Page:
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  • August 2013
  • Journal of Economic Behavior & Organization

Simplification and Saving

By: Beshears, John, James J. Choi, David Laibson, and Brigitte C. Madrian

Abstract—The daunting complexity of important financial decisions can lead to procrastination. We evaluate a low-cost intervention that substantially simplifies the retirement savings plan participation decision. Individuals received an opportunity to enroll in a retirement savings plan at a pre-selected contribution rate and asset allocation, allowing them to collapse a multidimensional problem into a binary choice between the status quo and the pre-selected alternative. The intervention increases plan enrollment rates by 10 to 20 percentage points. We find that a similar intervention can be used to increase contribution rates among employees who are already participating in a savings plan.

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  • August 2013
  • University of Chicago Press

Who Uses the Roth 401(k), and How Do They Use It?"

By: Beshears, John, James J. Choi, David Laibson, and Brigitte C. Madrian

Abstract—Using administrative data from 12 companies that added a Roth 401(k) option between 2006 and 2010, we describe the characteristics of Roth contributions. Approximately one year after the Roth is introduced, 9% of 401(k) participants have positive Roth balances. Roth participation is more than twice as high among 401(k) participants who were hired after the Roth introduction than among 401(k) participants who were hired before the Roth introduction. In essence, once an employee joins a 401(k) she becomes passive/inattentive, thereby reducing the likelihood of reacting to the introduction of a new Roth option. Conditional on contributing to the Roth, 66% of employee contributions go to the Roth, and half of employees contribute to both the Roth and another 401(k) account, consistent with a tax diversification motive. Roth usage is decreasing in age, less likely among women, and only weakly correlated with salary and tenure once we control for other employee characteristics.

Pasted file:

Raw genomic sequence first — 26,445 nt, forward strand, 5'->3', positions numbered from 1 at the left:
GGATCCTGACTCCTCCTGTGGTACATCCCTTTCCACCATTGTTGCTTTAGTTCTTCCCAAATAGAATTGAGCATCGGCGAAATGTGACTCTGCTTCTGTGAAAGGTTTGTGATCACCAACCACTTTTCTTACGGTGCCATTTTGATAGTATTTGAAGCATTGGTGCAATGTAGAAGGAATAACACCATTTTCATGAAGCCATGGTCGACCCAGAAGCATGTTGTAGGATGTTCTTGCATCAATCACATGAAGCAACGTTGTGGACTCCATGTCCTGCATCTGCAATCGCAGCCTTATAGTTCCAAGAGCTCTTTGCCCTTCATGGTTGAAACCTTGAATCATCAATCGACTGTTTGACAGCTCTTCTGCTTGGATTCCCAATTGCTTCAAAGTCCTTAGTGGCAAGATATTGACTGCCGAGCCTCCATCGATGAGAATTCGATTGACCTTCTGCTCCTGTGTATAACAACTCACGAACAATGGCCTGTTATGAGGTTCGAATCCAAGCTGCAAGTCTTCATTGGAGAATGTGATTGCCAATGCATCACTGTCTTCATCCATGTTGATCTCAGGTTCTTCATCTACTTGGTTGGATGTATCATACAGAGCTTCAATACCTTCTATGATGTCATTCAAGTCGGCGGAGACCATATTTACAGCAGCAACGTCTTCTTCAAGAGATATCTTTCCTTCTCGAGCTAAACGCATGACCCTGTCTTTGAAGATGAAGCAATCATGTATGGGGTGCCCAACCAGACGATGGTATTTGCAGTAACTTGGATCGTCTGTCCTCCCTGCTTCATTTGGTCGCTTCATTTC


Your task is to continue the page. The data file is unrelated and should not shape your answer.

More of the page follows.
• August 2013
  • Journal of Public Economics

What Makes Annuitization More Appealing?"

By: Beshears, John, James J. Choi, David Laibson, Brigitte C. Madrian, and Stephen P. Zeldes